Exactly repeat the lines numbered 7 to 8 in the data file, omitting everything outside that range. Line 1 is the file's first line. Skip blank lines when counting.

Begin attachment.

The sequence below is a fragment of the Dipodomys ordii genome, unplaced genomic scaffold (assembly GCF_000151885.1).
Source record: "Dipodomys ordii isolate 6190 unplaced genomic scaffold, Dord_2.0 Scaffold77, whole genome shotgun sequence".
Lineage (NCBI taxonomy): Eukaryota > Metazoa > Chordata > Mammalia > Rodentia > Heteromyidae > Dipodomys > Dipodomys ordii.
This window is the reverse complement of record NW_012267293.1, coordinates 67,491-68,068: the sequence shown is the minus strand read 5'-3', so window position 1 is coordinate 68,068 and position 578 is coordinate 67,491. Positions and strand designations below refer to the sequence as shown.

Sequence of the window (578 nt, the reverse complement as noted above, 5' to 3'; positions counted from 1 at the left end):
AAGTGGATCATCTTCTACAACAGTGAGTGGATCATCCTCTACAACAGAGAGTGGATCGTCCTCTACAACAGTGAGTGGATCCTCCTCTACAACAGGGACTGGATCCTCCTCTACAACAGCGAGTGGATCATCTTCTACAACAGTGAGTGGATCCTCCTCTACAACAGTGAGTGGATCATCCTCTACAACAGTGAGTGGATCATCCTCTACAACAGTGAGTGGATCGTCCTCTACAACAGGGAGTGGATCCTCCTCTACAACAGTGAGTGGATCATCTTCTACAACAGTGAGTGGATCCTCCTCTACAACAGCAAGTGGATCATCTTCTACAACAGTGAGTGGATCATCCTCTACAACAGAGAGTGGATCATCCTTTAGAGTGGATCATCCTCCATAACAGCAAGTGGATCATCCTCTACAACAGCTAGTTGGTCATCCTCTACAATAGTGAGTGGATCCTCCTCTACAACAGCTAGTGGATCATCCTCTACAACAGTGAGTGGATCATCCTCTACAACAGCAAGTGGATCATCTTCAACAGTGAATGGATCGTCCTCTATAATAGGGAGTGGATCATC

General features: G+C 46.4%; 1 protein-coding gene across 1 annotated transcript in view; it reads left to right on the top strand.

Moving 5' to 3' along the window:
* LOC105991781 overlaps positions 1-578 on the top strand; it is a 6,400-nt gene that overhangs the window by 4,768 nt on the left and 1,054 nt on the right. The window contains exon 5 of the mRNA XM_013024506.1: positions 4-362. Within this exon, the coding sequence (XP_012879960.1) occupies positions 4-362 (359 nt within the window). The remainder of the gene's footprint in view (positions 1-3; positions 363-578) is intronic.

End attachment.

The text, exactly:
General features: G+C 46.4%; 1 protein-coding gene across 1 annotated transcript in view; it reads left to right on the top strand.

Moving 5' to 3' along the window: